I’m sure it won’t be easy, but with every passing day I feel more and more ready to do it. To live life.

I propose a toast, to growing up and staying young forever.

 

Yours truly,

Ella

 

Song Quote:

Time may change me, but I can’t trace time. –Changes, David Bowie

 

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The Tale of Friendship

Once upon a time, there was a maiden named Ella. On a fine summer day, she met a maiden named Beatrice. Though the two did not know it at the time, they were destined to become the best of friends.

Time went as time goes, and the girls grew closer and closer, until the day came when a big dark cloud floated over Ella’s kingdom while the two were playing. Ella was at a loss, and she surely did not know what to do with herself. Beatrice, however, was not at a loss. Beatrice had Google.

Beatrice’s kingdom was just a decurtate walk away, and after seeing the dark cloud presiding below the heavens, she sprinted to her domain. She sat in her garden, turned her head up to the periwinkle blue skies, and said, “Please Google, tell me what Ella’s big dark cloud means!”

Google’s booming voice pulsated in the air around her and made her hair flutter around her face, but Beatrice sat calmly and listened to Google’s candid answer: “My dear, the dark cloud means many things for Ella. For you, Beatrice, it means this: Ella is going to need a friend. It will probably be hard, and it will probably be forlorn at times. It is up to you what you do next.”

Beatrice stayed seated for many a minute. She had some thinking to do. At last, she knew what she must do. Beatrice went up to her attic palace, and retrieved the things she would need. She heaved the satchel she had assembled over her shoulder, and a short while later she was back at Ella’s dwelling, where she found Ella on the seesaw in her backyard. It was so dark Beatrice couldn’t even see the empty seat on the other end of the seesaw, only Ella’s pale white face illuminated by the tears streaming down it.

“Ella, I’m here. Can you see me?”

“Beatrice, is that you?” Ella exclaimed, turning her head wildly from side to side, searching for her darling friend.

“Undoubtedly.” Beatrice reached her hand into her satchel, and pulled out the fairy flashlight she had brought with her. It had been a gift from her godmother. She flipped the switch, and rays of light shone all around the friends.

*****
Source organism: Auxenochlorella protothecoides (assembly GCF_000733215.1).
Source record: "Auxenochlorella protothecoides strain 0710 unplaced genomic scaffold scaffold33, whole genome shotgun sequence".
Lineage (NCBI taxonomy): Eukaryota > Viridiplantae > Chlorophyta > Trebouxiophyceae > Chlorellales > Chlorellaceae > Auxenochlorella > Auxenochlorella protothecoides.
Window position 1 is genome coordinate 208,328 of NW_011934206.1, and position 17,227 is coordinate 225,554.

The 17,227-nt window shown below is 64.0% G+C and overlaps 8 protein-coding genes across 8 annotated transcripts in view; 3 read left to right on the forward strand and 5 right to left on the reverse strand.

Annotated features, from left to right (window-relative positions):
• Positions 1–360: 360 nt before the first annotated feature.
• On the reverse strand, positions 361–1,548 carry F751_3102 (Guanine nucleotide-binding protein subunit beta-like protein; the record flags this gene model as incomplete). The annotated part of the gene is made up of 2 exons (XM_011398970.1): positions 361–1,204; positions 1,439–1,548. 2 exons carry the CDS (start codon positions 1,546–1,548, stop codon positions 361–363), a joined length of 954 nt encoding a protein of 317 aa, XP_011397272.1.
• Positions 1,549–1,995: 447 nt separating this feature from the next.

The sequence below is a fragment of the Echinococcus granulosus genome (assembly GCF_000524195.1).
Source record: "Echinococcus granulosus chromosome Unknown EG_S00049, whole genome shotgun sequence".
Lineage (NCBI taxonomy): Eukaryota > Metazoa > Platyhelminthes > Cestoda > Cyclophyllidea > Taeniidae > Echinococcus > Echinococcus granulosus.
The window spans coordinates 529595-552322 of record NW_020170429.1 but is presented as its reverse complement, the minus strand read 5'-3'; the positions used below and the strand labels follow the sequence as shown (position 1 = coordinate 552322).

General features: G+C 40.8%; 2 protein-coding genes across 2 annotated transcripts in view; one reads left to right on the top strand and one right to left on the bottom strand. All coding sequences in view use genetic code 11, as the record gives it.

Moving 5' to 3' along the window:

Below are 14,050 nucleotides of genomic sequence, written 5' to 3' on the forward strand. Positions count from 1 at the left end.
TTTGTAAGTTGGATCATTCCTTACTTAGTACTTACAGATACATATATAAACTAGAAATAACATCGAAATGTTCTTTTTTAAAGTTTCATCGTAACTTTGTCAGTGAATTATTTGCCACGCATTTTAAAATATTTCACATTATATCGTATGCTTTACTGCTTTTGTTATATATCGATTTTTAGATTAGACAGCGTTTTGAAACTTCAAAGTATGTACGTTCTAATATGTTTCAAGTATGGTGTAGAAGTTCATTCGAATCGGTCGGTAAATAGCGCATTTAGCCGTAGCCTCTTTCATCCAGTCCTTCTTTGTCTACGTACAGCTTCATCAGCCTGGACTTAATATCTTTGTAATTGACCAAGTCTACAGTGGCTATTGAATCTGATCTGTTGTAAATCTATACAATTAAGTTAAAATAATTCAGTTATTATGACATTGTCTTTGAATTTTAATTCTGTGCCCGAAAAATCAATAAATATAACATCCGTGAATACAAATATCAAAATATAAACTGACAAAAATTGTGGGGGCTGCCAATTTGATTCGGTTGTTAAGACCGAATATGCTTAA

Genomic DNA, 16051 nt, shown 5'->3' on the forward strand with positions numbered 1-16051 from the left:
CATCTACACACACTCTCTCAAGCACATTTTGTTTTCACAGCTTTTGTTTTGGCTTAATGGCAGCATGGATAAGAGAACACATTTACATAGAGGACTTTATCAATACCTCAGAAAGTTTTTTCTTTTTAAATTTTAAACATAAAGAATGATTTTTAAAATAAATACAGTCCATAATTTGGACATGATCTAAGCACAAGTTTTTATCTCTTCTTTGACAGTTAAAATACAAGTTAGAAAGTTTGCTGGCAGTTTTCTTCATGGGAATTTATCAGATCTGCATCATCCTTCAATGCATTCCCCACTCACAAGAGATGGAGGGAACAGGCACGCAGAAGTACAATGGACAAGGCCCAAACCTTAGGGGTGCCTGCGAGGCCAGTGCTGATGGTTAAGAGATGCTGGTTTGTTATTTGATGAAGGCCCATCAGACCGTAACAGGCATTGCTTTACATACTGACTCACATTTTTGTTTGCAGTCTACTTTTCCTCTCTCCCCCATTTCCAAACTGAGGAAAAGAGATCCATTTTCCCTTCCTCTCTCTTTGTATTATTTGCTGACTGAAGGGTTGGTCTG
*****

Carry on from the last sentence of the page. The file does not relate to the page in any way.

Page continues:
“Beatrice!” Ella exclaimed as she stumbled off the seesaw and rushed to receive a hug from her friend’s endless supply. “I haven’t been able to get off that seesaw for forever. It’s just up and down, up and down. Thank you!”

“There’s more, Ella,” Beatrice said, as she reached her hand back into the sublime satchel. She pulled out a box of homemade confections, a music player full of the very best songs one could ever find, a stack of gazettes brimming with hunky dory pictures and outrageous accounts of cults sure to distract even the gloomiest of girls, and fancy cutlery fit for kings. (Because who doesn’t need cutlery?)

The maidens giggled and guffawed the hours away, day after day. The big dark cloud continues to shift and sway until today, though it never leaves. But, every minute that the girls spend together, the less frightening the big dark cloud becomes, and the more heart to hearts the girls have, the closer they become.

This is how the tale of friendship goes. In every corner of our world, when one lifts their head up to the sky and says, “Please Google, tell me what friendship means”, the response they get starts like this:

“Once upon a time, there was a maiden named Ella. On a fine summer day, she met a maiden named Beatrice. Though the two did not know it at the time, they were destined to become the best of friends.”

FIN

 


Happy birthday, Beatrice. You deserve the very best of everything. You will always have my love and my support. Be joyous.

driving terrifies people birthday

 

Good Knowledge (as Beatrice would say),

Ella

 

Song Quote:

I hope you find the love that’s true, so the morning light can shine on you. I hope you find what you’re looking for, so your heart is warm forever more. –Shine, Benjamin Francis Leftwich